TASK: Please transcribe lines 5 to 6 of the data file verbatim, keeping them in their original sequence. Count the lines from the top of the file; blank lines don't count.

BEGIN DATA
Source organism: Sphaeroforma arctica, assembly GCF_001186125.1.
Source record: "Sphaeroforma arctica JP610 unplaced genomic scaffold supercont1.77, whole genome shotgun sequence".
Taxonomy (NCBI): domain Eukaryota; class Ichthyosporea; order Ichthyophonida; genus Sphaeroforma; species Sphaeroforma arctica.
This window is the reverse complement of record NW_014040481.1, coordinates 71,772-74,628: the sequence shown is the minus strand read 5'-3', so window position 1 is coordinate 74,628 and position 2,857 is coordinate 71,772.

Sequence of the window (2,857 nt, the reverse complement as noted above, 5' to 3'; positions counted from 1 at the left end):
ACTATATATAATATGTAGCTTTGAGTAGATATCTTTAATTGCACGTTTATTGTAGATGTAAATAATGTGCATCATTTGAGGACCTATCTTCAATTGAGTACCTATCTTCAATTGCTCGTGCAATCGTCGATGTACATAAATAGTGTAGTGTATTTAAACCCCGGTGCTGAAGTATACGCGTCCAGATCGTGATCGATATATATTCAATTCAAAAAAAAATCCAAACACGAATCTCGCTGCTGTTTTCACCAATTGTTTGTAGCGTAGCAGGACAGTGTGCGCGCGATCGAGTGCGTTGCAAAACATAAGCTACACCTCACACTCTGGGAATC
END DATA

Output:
Sequence of the window (2,857 nt, the reverse complement as noted above, 5' to 3'; positions counted from 1 at the left end):
ACTATATATAATATGTAGCTTTGAGTAGATATCTTTAATTGCACGTTTATTGTAGATGTAAATAATGTGCATCATTTGAGGACCTATCTTCAATTGAGTACCTATCTTCAATTGCTCGTGCAATCGTCGATGTACATAAATAGTGTAGTGTATTTAAACCCCGGTGCTGAAGTATACGCGTCCAGATCGTGATCGATATATATTCAATTCAAAAAAAAATCCAAACACGAATCTCGCTGCTGTTTTCACCAATTGTTTGTAGCGTAGCAGGACAGTGTGCGCGCGATCGAGTGCGTTGCAAAACATAAGCTACACCTCACACTCTGGGAATC